Evidence of Effective Approaches to Social and Behavior Change for Preventing and Reducing Stunting and Anemia

Evidence of Effective Approaches to Social and Behavior Change for Preventing and Reducing Stunting and Anemia

Authors:  Lamstein S; Colaiezzi B; Koniz-Booher P; Beall K; Anson M; Williams T

Background and objectives: Social and behavior change communication (SBCC) is fundamental for addressing both stunting and anemia globally. There is growing demand for evidence-based programming and rigorous scientific justification for donor investments. In response, the USAID-funded SPRING Project sought to consolidate evidence on SBCC with regard to maternal, infant, and young child nutrition (MIYCN) practices.

Methods: SPRING conducted a systematic review of peer-reviewed literature, searching Ovid MEDLINE for three categories of terms: the SBCC activities used, targeted practices, and the evaluation method employed. For the purposes of this review, SPRING defined SBCC to include interpersonal communication (IPC), community/social mobilization, mass media, and social media designed to create an enabling environment and promote practices among individuals, communities, and policymakers. Specific search terms were finalized based on seminal literature and expert opinion. The review focused on women’s dietary practices during pregnancy and lactation; breastfeeding; complementary feeding; prevention and control of micronutrient deficiencies; and water, sanitation, and hygiene (WASH) practices in the context of nutrition. SPRING reviewed articles that met the following inclusion criteria: published in or after the year 2000, based on research in developing countries, and the provision of evidence of effectiveness of SBCC in promoting a priority MIYCN practice.

Results:  A total of 117 peer-reviewed journal articles met the researchers’ inclusion criteria: 9 related to women’s dietary practices, 51 on breastfeeding, 30 on complementary feeding, 33 on the control and prevention of micronutrient deficiencies, and 9 on WASH. The review includes detailed analysis and graphs regarding each topical area. As depicted in the figure, a wide range of interventions have been used to address or promote these practices with the majority of articles describing interventions that used multiple approaches. Interpersonal communication approaches were by far the most commonly employed. Over half of the interventions targeted only one audience, typically the pregnant/lactating woman or the child’s primary caregiver. A variety of approaches to SBCC have been found to be effective (either single or combination interventions) depending on the context and other factors such as timing, frequency, intensity, duration, and quality. However, interventions involving home visits and peer counseling consistently reported some of the greatest positive changes in MIYCN practices.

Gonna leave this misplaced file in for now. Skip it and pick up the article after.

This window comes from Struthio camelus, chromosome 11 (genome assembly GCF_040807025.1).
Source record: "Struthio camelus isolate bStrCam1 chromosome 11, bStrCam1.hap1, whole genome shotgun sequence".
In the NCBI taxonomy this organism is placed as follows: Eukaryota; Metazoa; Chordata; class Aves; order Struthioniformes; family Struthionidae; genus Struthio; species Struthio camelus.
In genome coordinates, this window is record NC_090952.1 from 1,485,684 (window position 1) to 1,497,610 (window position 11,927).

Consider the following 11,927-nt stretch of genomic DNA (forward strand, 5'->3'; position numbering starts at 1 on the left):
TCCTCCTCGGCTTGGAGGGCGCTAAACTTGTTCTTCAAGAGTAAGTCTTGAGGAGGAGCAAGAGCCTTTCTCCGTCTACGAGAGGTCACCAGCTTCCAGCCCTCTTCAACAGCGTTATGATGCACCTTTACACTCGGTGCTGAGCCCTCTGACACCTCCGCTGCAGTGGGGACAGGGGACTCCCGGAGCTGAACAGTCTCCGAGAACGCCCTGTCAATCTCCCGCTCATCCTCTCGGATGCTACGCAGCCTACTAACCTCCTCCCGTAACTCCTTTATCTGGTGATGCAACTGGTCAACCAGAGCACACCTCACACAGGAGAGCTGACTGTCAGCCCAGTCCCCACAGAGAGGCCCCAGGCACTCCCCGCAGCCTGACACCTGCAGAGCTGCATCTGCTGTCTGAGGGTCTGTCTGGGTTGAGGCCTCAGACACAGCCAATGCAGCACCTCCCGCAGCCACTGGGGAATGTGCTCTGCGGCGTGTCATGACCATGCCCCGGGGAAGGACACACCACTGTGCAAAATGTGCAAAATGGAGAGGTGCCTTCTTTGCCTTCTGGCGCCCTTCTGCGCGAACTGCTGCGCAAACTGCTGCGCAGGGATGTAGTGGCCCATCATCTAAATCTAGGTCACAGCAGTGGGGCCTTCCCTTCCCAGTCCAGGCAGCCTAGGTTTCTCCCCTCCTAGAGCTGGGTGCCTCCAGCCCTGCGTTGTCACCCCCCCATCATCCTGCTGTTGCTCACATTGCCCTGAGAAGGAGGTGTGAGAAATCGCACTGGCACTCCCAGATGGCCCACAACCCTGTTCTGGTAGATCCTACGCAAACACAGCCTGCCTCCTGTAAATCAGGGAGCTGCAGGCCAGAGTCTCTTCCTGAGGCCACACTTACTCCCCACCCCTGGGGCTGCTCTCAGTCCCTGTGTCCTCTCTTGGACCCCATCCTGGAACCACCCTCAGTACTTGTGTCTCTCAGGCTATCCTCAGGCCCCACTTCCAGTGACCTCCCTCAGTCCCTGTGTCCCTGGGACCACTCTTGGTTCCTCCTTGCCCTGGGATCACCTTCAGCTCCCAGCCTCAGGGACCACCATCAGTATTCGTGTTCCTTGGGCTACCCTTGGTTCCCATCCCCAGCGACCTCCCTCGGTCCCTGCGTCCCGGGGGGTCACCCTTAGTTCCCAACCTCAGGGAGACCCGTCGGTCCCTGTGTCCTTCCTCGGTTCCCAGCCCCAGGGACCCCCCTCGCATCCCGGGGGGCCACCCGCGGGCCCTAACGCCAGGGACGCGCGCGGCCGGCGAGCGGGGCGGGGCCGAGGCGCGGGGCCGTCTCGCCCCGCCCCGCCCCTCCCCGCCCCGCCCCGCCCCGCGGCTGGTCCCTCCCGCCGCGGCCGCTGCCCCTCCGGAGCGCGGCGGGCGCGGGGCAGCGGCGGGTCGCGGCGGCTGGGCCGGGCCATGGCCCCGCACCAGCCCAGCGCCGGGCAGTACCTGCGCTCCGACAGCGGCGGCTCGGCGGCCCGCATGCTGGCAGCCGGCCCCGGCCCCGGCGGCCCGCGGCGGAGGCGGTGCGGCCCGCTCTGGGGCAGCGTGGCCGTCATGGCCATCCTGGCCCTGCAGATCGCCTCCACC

Conclusions: The findings of this review suggest the importance of promoting both broader social change and individual behavior change at all possible contact points. The predominance of IPC was striking. Results underscore the importance of context and the enabling environment as well as the role of delivery science including management, supervision, and training processes.

This review also highlights a number of critical areas in need of further research and reflection, such as the relative effectiveness, complementarity and cost of SBCC implemented at scale. The findings are intended to guide future program planning and implementation and help prioritize the most promising approaches to SBCC.